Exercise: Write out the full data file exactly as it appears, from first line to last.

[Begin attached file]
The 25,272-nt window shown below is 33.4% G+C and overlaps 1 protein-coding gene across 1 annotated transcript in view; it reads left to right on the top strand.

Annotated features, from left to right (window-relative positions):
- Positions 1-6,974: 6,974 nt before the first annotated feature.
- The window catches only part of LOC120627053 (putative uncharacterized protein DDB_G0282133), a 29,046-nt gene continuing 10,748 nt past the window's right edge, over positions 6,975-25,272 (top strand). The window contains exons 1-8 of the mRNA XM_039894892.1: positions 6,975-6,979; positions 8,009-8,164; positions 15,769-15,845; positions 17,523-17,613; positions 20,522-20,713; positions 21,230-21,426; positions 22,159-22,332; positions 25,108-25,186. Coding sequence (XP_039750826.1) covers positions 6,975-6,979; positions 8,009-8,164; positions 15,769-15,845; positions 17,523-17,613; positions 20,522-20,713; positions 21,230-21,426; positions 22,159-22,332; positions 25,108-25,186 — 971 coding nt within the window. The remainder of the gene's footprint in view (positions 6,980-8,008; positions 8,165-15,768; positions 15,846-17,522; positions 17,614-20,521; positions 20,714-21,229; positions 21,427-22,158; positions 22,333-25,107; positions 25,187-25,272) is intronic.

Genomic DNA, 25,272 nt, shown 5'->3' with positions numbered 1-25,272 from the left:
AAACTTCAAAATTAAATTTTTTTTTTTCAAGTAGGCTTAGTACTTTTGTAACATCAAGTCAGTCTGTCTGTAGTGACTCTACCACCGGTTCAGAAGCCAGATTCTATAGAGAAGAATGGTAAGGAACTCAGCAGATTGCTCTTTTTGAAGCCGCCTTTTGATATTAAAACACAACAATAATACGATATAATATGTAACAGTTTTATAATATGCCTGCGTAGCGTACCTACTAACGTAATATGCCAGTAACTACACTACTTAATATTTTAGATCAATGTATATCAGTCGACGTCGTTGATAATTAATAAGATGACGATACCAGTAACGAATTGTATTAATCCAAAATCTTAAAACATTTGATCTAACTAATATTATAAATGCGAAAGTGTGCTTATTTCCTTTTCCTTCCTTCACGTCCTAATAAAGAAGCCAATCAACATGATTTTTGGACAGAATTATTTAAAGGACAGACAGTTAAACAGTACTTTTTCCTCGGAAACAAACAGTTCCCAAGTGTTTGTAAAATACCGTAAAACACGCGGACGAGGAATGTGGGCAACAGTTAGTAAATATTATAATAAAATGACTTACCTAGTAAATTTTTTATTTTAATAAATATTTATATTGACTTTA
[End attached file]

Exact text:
The 25,272-nt window shown below is 33.4% G+C and overlaps 1 protein-coding gene across 1 annotated transcript in view; it reads left to right on the top strand.

Annotated features, from left to right (window-relative positions):
- Positions 1-6,974: 6,974 nt before the first annotated feature.
- The window catches only part of LOC120627053 (putative uncharacterized protein DDB_G0282133), a 29,046-nt gene continuing 10,748 nt past the window's right edge, over positions 6,975-25,272 (top strand). The window contains exons 1-8 of the mRNA XM_039894892.1: positions 6,975-6,979; positions 8,009-8,164; positions 15,769-15,845; positions 17,523-17,613; positions 20,522-20,713; positions 21,230-21,426; positions 22,159-22,332; positions 25,108-25,186. Coding sequence (XP_039750826.1) covers positions 6,975-6,979; positions 8,009-8,164; positions 15,769-15,845; positions 17,523-17,613; positions 20,522-20,713; positions 21,230-21,426; positions 22,159-22,332; positions 25,108-25,186 — 971 coding nt within the window. The remainder of the gene's footprint in view (positions 6,980-8,008; positions 8,165-15,768; positions 15,846-17,522; positions 17,614-20,521; positions 20,714-21,229; positions 21,427-22,158; positions 22,333-25,107; positions 25,187-25,272) is intronic.

Genomic DNA, 25,272 nt, shown 5'->3' with positions numbered 1-25,272 from the left:
AAACTTCAAAATTAAATTTTTTTTTTTCAAGTAGGCTTAGTACTTTTGTAACATCAAGTCAGTCTGTCTGTAGTGACTCTACCACCGGTTCAGAAGCCAGATTCTATAGAGAAGAATGGTAAGGAACTCAGCAGATTGCTCTTTTTGAAGCCGCCTTTTGATATTAAAACACAACAATAATACGATATAATATGTAACAGTTTTATAATATGCCTGCGTAGCGTACCTACTAACGTAATATGCCAGTAACTACACTACTTAATATTTTAGATCAATGTATATCAGTCGACGTCGTTGATAATTAATAAGATGACGATACCAGTAACGAATTGTATTAATCCAAAATCTTAAAACATTTGATCTAACTAATATTATAAATGCGAAAGTGTGCTTATTTCCTTTTCCTTCCTTCACGTCCTAATAAAGAAGCCAATCAACATGATTTTTGGACAGAATTATTTAAAGGACAGACAGTTAAACAGTACTTTTTCCTCGGAAACAAACAGTTCCCAAGTGTTTGTAAAATACCGTAAAACACGCGGACGAGGAATGTGGGCAACAGTTAGTAAATATTATAATAAAATGACTTACCTAGTAAATTTTTTATTTTAATAAATATTTATATTGACTTTA